Saturday, 22 March 2008
For the last week or so BBC Radio 4 and some of the papers have been demythologising and remythologising the year 1968, prompting some reflections. 1968 was my first year of tertiary education and Monash University, in my home city of Melbourne, happened to be one of the hotbeds of Australian student radicalism. Monash was then a new institution (it was founded in the early sixties). Left-wing activities there had begun probably in late 1966 and gradually faded out in the early seventies, peaking in the years 1968 to 1970. The Vietnam War had ensured that in my last years of high-school I had begun to be politically aware. In 1967 I had written an essay on the Watts riots in the USA. So when I arrived at Monash I assumed I would become involved in political activities. I attached myself to the Labor Club as a ‘fellow-traveller’ (I wouldn’t become a member until 1970 and I had ceased to be one by the following year, my last at the institution). The Monash Labor Club tended to align itself with the Maoists though it would be wrong to say that this was a generally agreed upon position. There was much internal debate and members and friends occupied a range of positions from slightly left of the Australian Labor Party through Trotskyism to Maoism. It would also be wrong to suggest that members of the Club took no notice of the events of the Prague Spring. There were very few Russian-liners and although there was also a New Left Club at Monash, many of the Labor Club regulars were equally appalled by the events in Czechoslovakia.
I was the first member of my family to go to university and was, from the beginning bemused by the earnestness of some of these mostly middle-class people. One of the things I found very strange was the way everyone seemed to understand how meetings were to be run. ‘Procedural motions’ and ‘gags’ were ruses that seemed to me to proceed from the same system that ran the state we lived in (they had in fact emanated from the debating clubs at the private schools that some of these people had attended). The mores of the more active members were alien to my other life as a lover of pop music (decidedly not ‘folk’) and a nascent hippy. When I was still at high school, my mother, of all people, brought home from work some issues of the San Francisco Oracle that a young woman had loaned to her. The swirling, almost unreadable texts and the uses of vibrating colour hinted at possibilities that Marxist-Leninist thought had never countenanced. In 1968 at the same time as I was attending meetings and demonstrations and occupying administration buildings, I was visiting the inner city suburb of Carlton to see radical theatre at Melbourne’s La Mama and the Pram Factory. Groups like Tribe, whose work was almost entirely improvised fascinated and, at times, scared the daylights out of me (if you went to see them in the tiny space of La Mama there was every chance in the world that you would become part of the performance). Many of the people in this performance group, including a woman who had been at my high school, lived in a large house in an otherwise staid inner suburb and regularly consumed various substances that I wouldn’t touch for a few more years.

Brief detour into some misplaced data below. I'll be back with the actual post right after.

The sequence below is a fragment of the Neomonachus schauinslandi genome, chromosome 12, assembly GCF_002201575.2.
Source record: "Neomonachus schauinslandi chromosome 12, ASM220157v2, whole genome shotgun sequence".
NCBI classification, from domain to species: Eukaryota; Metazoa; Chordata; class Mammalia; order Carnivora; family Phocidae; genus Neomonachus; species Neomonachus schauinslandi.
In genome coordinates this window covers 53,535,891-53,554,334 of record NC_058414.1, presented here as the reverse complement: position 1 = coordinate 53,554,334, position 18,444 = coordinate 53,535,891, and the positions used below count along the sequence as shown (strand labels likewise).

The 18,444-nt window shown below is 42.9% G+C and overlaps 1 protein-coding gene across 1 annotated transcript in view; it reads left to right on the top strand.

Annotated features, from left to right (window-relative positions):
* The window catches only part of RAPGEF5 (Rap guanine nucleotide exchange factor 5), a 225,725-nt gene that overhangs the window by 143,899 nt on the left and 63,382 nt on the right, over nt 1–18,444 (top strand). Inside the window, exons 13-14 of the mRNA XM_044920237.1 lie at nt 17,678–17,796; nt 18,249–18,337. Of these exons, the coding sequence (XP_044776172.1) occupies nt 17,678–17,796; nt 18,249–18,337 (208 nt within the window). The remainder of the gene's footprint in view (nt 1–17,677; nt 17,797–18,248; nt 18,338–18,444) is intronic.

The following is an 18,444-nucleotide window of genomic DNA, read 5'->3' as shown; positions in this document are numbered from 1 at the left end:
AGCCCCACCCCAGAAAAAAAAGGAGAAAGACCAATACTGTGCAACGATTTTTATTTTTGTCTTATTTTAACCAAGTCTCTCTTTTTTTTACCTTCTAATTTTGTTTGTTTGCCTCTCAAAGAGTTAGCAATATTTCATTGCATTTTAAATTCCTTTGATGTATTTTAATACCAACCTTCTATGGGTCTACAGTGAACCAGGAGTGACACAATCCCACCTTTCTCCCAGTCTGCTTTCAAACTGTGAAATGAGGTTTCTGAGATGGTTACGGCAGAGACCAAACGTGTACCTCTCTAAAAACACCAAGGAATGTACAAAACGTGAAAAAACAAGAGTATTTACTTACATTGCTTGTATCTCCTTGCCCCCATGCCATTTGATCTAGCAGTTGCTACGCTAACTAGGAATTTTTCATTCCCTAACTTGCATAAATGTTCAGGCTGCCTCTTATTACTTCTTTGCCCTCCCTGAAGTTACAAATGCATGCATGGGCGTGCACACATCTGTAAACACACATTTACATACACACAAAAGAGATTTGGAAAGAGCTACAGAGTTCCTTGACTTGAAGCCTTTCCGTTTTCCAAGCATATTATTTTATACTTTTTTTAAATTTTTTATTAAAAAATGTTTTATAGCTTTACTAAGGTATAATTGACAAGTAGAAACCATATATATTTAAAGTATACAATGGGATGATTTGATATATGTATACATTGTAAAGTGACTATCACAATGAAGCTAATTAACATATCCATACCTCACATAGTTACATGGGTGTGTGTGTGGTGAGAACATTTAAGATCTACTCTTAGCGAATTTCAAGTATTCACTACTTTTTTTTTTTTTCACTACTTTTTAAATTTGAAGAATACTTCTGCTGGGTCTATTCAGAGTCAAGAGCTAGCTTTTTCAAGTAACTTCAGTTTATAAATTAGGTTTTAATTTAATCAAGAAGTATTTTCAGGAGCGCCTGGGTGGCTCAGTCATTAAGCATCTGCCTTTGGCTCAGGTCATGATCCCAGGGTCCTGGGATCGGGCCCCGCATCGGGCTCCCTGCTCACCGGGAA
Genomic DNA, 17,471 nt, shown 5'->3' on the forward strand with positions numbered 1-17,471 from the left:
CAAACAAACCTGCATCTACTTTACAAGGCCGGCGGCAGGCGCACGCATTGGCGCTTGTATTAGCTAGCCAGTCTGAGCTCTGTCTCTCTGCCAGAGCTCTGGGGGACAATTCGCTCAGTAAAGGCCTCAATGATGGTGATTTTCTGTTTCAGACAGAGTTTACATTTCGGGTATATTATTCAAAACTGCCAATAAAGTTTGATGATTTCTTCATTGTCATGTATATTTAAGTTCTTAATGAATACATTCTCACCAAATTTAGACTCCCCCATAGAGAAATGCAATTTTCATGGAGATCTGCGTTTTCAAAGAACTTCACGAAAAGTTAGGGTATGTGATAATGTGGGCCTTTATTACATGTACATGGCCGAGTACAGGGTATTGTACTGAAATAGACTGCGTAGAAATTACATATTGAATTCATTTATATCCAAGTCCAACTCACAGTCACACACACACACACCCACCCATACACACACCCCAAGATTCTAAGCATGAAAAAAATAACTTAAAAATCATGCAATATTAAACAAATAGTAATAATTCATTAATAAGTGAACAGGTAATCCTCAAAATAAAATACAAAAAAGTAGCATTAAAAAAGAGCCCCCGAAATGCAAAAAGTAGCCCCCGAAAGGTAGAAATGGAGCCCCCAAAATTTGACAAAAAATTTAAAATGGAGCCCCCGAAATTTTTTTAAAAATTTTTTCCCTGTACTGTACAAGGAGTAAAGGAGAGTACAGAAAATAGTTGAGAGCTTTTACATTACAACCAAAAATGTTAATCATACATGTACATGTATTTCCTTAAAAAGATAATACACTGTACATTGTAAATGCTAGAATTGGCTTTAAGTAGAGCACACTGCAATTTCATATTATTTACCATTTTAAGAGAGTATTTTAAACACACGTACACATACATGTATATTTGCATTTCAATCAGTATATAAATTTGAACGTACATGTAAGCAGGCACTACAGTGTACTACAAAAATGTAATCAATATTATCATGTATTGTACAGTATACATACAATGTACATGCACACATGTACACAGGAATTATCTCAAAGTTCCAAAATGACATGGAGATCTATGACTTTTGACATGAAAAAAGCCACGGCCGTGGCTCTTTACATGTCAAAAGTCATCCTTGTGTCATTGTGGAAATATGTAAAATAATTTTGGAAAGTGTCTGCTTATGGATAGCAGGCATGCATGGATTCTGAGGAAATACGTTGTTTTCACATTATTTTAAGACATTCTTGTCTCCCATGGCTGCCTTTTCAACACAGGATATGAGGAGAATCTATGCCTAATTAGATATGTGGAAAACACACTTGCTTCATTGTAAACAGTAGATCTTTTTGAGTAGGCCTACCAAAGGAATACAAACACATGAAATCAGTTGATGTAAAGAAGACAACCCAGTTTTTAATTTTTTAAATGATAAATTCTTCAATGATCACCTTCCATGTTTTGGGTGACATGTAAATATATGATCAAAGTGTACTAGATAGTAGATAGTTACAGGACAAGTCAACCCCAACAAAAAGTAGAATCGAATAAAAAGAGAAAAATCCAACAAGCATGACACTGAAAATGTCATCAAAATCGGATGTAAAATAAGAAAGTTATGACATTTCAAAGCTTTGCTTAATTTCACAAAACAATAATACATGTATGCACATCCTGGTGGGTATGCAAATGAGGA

I had begun writing poems in 1966, though I would not write anything that would be published in a book until 1971. My poetry world at university was a different world again: one that would be informed by early twentieth-century European modernism, by notions of collage, and by books like Ted Berrigan’s The Sonnets. I travelled to Sydney over the New Year of 1970-71 and, on the advice of one of the members of Tribe, knocked on a door in Darlinghurst and told the women there ‘my friends said it would be ok to crash at your place’. I stayed there, sleeping on the couch, for a month. One of the women was Pam Brown, a friend and an essential poet for these last thirty-something years.